2015 TASH Conference has ended
This year’s theme, “Celebrating 40 Years of Progressive Leadership,” acknowledges TASH’s 40 years of generating change within the disability community and anticipates a brighter, more inclusive future for people with disabilities in all aspects of life. Each year, the TASH Conference impacts the disability field by connecting attendees to innovative information and resources, facilitating connections between stakeholders within the disability movement, and helping attendees reignite their passion for an inclusive world.

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Thursday, December 3 • 1:20pm - 3:10pm
TASH Transition Roundtable: Expanding Secondary Inclusion and Improving Postschool Outcomes LIMITED

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Limited Capacity seats available

The TASH Transition Roundtable is a special event that will comprise of a 2-hour Roundtable Discussion that is open to audience participation, and a 1-hour Working discussion among invited participants to draft a working document. The purpose of this Roundtable is to respond to 3 broad questions:

1. What is TASH’s position on the configuration and makeup of transition services both during high school, 18-21 transition programs, and adult services?
2. What is TASH’s unique contribution to the issues associated with transition to adulthood for youth with significant disabilities?
3. What can we do (individually and collectively) to facilitate changes in transition practices and programs, supporting families, professionals and systems to start “where they are”?

The format for the Roundtable will be to include a panel of 3 experts, who will each frame 3-5 critical issues from the reference point of inclusive education, effective transition programs, and integrated employment outcomes. The panelists will briefly present, and then engage with audience to further discuss the relevant issues to answer the overarching questions.

This is a critical topic given the legal, legislative, research evidence, and societal changes in expectations for quality of life outcomes for young adults with significant disabilities. It is well documented that youth with significant disabilities experience the poorest employment outcomes (Sanford et al., 2011). The prevalence of segregated employment programs combined with low expectations is also a result of limited access to transition services that prepare students for integrated employment. Understanding critical contextual factors influencing barriers and facilitators is needed to promote systemic change.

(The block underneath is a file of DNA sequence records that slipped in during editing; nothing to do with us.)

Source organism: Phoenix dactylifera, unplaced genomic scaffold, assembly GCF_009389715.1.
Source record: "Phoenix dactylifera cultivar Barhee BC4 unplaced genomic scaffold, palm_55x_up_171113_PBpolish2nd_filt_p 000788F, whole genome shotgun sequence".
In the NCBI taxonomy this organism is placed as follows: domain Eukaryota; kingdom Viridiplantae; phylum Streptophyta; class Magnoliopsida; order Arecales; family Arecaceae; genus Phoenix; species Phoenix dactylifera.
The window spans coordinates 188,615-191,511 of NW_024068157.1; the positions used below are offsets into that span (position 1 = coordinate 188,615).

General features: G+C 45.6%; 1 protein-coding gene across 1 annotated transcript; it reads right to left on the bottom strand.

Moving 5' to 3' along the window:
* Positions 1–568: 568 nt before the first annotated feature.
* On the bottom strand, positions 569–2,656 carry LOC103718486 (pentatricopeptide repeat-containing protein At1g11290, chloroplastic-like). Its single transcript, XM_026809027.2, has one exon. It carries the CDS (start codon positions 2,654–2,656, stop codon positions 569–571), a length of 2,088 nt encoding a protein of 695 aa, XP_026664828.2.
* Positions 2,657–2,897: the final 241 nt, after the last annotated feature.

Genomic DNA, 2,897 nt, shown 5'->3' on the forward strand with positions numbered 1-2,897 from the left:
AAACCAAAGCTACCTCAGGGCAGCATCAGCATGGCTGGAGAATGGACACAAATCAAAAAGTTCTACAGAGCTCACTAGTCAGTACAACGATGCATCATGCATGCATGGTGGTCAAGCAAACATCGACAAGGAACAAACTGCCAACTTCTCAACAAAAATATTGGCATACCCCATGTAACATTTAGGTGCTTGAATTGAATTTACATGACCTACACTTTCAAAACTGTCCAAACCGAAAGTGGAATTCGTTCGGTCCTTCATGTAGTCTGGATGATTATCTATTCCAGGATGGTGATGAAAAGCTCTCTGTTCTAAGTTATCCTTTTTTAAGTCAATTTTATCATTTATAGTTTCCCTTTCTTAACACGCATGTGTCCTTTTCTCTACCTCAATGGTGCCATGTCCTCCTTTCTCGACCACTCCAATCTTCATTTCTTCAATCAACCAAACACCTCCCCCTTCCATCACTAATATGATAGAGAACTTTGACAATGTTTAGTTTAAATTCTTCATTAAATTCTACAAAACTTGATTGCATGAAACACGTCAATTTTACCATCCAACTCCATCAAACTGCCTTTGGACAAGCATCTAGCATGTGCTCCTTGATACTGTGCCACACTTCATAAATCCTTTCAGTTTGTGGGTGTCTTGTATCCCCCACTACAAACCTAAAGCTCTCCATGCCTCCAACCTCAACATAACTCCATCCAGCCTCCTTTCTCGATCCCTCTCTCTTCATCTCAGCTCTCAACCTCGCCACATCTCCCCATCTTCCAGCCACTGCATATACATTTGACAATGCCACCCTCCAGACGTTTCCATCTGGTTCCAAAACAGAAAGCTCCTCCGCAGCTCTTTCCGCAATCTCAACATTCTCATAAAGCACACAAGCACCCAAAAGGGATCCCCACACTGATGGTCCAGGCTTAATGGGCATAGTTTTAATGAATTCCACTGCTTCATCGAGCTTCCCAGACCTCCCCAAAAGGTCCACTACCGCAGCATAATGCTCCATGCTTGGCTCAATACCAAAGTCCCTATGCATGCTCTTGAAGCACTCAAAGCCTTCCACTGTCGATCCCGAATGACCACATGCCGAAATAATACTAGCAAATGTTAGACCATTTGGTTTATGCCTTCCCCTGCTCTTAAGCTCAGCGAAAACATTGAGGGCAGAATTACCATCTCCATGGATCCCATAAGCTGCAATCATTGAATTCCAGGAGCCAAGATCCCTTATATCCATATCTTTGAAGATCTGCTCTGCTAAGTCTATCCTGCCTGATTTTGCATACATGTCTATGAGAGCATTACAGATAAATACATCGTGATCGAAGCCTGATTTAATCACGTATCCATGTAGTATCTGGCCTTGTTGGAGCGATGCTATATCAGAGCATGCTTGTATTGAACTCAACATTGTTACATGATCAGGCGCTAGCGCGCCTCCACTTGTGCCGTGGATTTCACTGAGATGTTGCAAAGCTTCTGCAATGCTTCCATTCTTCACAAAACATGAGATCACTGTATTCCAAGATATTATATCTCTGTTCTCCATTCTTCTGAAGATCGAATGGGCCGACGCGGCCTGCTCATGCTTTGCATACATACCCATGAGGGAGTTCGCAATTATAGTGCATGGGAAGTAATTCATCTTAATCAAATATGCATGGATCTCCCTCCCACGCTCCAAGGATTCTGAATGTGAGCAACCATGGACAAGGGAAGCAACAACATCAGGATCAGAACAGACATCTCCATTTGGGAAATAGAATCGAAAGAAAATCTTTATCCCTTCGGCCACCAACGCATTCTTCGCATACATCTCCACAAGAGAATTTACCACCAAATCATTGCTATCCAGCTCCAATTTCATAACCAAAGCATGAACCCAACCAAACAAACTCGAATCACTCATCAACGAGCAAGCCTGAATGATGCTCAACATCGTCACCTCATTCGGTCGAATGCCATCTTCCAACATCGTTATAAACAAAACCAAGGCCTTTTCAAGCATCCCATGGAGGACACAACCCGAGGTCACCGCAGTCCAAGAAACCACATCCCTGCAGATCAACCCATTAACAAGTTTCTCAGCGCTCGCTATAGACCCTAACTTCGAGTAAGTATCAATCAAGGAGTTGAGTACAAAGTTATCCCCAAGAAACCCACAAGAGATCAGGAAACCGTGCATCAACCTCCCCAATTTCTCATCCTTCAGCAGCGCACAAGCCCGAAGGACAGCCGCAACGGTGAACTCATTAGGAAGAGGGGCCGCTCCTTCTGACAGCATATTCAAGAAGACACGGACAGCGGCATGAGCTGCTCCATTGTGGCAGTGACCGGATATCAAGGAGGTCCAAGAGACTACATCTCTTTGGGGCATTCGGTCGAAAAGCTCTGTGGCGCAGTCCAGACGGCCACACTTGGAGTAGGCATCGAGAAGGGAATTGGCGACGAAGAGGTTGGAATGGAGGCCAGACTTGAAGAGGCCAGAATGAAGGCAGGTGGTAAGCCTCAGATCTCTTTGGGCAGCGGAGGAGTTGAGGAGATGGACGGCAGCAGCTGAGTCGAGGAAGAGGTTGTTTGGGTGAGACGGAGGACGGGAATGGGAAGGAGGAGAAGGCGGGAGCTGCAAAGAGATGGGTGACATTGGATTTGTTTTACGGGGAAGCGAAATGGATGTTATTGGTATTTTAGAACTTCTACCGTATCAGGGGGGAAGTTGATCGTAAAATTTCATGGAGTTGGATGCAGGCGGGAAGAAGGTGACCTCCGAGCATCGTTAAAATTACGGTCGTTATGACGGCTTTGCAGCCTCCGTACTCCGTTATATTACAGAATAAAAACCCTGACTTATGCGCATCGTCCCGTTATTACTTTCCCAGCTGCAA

The importance of providing youth with severe disabilities with effective and evidence-based career development and work experiences prior to exiting transition services is a well-established, widely held, and professionally accepted. There is proof of predictive relationships between the types of employment preparation and transition services students with disabilities receive while in school and their long-term employment outcomes. Students must be provided effective preparation to make informed, meaningful choices for competitive, integrated work.

Recent research and models of inclusive education support the importance of secondary students with significant disabilities learning essential “soft skills” for employment (e.g., communication skills, problem-solving, teamwork, etc.) which are best taught and practiced in inclusive settings. For many researchers and practitioners engaged in secondary inclusive education, the historical approach of segregating students from general education context in order to teach “functional skills” has shown little evidence of improved postschool outcomes.

This Transition Roundtable will specifically examine the current understand and research that aligns inclusive secondary educational experiences (middle school and high school) with post-high school transition programs and postsecondary education enrollment with the strong evidence associated with school and work-based learning that promotes expectations and experiences leading to integrated employment outcomes. An essential outcome is to reach consensus on the intersection between inclusive education and access to an array of school and work-based learning needed to achieve a positive and inclusive adult working life.

avatar for Michael Callahan

Michael Callahan

President, Marc Gold & Associates
Customized Employment, Discovery, Job Development, Systematic Instruction, consulting, certification, inclusive community planning
avatar for Erik Carter

Erik Carter

Professor, Vanderbilt University
Erik is Cornelius Vanderbilt Professor of Special Education at Vanderbilt University in Nashville, Tennessee. He completed his doctoral work in the area of severe disabilities at Vanderbilt University and his undergraduate work in Christian Education at Wheaton College. His research... Read More →
avatar for Mary Morningstar

Mary Morningstar

Professor, Portland State University
Dr. Mary E. Morningstar is an associate professor in the Department of Special Education at Portland State University and Director of the Transition Coalition, which offers online, hybrid and in-person professional development and resources for secondary special educators and transition... Read More →

Thursday December 3, 2015 1:20pm - 3:10pm PST
Salon I 1401 SW Naito Parkway Portland, OR 97201

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